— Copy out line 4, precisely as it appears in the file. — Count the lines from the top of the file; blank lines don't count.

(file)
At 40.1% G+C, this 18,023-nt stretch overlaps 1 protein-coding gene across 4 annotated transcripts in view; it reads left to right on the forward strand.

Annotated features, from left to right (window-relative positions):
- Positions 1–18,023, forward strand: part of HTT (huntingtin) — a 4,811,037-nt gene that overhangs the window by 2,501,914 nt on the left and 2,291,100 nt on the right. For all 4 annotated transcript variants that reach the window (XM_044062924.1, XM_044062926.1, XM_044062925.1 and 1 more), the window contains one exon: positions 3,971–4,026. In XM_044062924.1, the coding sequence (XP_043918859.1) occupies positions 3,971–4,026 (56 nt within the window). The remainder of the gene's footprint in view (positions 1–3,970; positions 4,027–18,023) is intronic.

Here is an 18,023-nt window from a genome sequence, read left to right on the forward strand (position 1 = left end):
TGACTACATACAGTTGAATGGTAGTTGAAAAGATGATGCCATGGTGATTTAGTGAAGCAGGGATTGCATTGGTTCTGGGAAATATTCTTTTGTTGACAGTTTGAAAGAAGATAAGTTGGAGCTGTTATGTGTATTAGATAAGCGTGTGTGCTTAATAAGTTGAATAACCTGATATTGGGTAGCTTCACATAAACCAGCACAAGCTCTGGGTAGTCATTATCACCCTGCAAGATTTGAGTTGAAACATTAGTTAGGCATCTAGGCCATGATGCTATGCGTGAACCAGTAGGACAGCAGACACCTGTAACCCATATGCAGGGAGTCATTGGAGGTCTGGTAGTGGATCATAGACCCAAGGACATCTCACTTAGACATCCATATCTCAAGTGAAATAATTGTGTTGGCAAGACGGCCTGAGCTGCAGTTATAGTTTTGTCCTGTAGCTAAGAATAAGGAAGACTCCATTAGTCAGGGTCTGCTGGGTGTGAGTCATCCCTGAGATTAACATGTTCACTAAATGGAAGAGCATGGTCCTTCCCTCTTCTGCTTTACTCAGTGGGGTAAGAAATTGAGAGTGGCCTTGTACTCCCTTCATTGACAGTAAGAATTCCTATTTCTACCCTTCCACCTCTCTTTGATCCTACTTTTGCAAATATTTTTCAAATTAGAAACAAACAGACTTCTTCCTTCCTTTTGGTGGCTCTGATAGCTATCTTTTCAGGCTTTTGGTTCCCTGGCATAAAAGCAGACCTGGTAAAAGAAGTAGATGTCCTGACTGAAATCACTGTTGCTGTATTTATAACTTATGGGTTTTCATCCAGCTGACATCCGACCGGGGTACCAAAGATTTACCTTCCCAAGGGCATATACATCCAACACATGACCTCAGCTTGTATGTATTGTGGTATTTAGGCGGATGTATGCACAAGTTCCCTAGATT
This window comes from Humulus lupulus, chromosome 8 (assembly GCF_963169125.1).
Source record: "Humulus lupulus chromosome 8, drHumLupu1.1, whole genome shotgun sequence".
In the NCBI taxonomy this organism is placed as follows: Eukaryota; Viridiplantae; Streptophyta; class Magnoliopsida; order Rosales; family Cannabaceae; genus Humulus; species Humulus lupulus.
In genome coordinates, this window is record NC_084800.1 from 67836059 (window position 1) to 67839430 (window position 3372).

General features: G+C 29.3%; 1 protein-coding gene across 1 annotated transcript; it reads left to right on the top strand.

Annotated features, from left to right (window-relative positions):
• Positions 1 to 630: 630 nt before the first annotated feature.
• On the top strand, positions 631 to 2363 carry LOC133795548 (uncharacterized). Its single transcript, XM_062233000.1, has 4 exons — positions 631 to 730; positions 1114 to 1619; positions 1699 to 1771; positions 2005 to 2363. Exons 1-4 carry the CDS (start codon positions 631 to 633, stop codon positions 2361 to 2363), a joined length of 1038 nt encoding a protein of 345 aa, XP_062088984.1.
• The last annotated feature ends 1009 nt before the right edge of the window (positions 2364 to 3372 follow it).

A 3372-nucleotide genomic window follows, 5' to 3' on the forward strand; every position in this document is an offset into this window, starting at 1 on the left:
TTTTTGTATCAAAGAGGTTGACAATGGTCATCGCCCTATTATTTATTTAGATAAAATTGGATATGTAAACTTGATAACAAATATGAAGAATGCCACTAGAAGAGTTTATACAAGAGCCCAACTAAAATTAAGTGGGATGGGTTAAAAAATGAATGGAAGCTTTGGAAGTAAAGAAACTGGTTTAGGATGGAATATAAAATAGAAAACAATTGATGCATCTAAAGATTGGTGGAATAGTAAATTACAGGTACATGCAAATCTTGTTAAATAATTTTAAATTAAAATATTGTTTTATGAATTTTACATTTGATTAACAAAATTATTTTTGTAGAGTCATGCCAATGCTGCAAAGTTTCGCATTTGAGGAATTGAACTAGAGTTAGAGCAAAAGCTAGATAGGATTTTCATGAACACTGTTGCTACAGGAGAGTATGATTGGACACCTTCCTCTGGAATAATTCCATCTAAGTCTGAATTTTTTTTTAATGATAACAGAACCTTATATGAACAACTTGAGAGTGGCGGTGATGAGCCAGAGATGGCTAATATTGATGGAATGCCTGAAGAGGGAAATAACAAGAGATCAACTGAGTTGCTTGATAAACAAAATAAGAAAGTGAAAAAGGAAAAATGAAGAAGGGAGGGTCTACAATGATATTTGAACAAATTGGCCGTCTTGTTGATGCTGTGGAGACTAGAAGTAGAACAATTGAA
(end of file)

Here is an 18,023-nt window from a genome sequence, read left to right on the forward strand (position 1 = left end):